They? Who would they be? The banks? Why, yes. But why were the banks making so many loans they knew were risky? Because Democratic initiatives like the Community Reinvestment Act required them to. It was [update: and still is] the law. If they didn't make the loans, they faced huge fines.

But Brian Williams and Steve Liesman are amateurs at the sort of moral blackmail that our new socialists deploy. Matt Lauer, on the other hand, is an expert. The current President of the United States, he said,

"came to office saying the time for sacrifice is now, no more rhetoric about it it, we're going to actually have to do it. Isn't this a first example where those of us who can afford to pay our mortgages and our taxes are being asked to sacrifice. . . . This is the test isn't it?"

"A first example," mind you. There will be more to come. And as for the "test" Mr. Lauer mentions: The test of what? One's spinelessness in the face of liberal browbeating? Could Jimmy "Mr. Malaise" Carter have put it better than Matt Lauer? Demanding sacrifice of others has always been a popular pastime for demagogues who have no intention of forgoing any shred of privilege themselves. Remember Mr. Lauer's words: you'll be hearing many variations on them in the months that come as Democratic politicians and their media enablers seek to extort more and more from the wealth-creating classes in order to subsidize their utopian redistributionist fantasies.

I greatly admired Rick Santelli's performance on the floor of the Chicago Mercantile Exchange the other day. It was heartfelt, on point, and true. I am sorry that he wilted a little under Matt Lauer's obscene little shower of liberal guilt. Mr. Santelli did iterate some important points--why should those who have acted responsibly subsidize the failure of those who have not? But his conclusion--that the government should send everyone check--seems to me to have wandered dangerously off the point.

The government should not be in the business of giving its citizens money. Instead, it should endeavor to let them keep as much of their own money as possible. Private property. The free enterprise system: remember them? They are an integral part of what made this country great. That burgeoning rage I referred to is intimately connected with the sense that the current administration is hellbent on dismantling the free enterprise system in order to erode the institution of private property and make as many of us as possible docile wards of the state.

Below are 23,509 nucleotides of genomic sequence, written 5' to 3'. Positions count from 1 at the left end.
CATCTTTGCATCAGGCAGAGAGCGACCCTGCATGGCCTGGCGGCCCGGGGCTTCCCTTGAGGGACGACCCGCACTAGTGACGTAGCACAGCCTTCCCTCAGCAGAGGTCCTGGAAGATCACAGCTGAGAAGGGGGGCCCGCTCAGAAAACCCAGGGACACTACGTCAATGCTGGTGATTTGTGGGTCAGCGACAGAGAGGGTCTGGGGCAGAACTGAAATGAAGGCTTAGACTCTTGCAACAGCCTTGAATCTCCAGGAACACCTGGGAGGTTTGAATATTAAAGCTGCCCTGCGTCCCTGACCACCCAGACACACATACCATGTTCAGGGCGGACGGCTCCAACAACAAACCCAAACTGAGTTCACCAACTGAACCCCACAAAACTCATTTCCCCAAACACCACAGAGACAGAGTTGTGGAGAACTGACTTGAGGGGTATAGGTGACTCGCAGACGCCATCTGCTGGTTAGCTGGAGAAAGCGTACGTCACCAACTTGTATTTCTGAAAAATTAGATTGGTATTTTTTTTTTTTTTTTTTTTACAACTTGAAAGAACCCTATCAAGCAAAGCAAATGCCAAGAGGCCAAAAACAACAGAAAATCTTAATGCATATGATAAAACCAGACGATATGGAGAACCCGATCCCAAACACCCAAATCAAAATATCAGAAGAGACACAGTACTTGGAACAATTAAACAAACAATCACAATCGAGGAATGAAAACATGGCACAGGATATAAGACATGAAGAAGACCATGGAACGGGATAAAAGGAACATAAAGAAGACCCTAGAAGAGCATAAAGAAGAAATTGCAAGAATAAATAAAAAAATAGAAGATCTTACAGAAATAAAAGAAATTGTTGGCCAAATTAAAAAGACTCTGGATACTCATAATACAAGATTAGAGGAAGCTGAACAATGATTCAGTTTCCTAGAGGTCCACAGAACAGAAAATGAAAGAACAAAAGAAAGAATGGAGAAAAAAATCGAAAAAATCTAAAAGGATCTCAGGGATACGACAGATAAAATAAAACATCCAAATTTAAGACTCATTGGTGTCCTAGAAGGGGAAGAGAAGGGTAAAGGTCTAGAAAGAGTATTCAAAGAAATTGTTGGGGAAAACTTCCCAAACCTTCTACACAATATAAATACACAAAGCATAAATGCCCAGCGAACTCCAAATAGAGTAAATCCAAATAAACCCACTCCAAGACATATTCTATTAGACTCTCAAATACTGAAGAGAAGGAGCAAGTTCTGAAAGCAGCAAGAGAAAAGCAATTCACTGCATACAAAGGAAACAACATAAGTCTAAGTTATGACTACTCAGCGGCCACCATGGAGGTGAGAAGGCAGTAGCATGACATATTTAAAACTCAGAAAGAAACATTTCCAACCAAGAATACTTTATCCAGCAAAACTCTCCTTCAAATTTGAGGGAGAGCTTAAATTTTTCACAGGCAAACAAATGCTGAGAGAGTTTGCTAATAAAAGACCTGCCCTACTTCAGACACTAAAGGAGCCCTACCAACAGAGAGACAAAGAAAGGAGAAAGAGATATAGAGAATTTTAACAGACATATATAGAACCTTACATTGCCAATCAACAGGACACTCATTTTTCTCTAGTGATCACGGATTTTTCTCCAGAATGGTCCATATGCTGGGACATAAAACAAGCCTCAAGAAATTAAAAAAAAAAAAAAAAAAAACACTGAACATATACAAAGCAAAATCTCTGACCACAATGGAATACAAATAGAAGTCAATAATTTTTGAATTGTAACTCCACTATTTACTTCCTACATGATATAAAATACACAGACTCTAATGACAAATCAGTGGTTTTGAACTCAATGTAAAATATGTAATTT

There was another trope in the Williams-Liesman-Lauer sandbagging of Rick Santelli that should be noted and exploded. It is the canard that until January 20, 2009, the government was a model of supine inactivity. "You come to a point, Rick," scolded Steve Liesman, "when doing nothing costs more than doing something." Oh, really? The fact is that the growing habit of governmental interference was a major reason for the credit crisis. The $1.5 trillion in bad loans that the Community Reinvestment Act mandated and that Fannie Mae guaranteed is part of the story of governmental interference. So was its new regulations in the wake of the Enron implosion: the "mark-to-market" rules that grotesquely undervalued the worth of bank assets and also helped precipitate the liquidity crisis institutions like Citibank and Bank of America are suffering through.

I am all for effective government action to nurture freedom and prosperity. The most effective thing the governmental can do now to further those goals is 1) to cut taxes and 2) get out of the way. I don't deny that there are many people who need help. But why should the necessary succor come from a bureaucracy in Washington?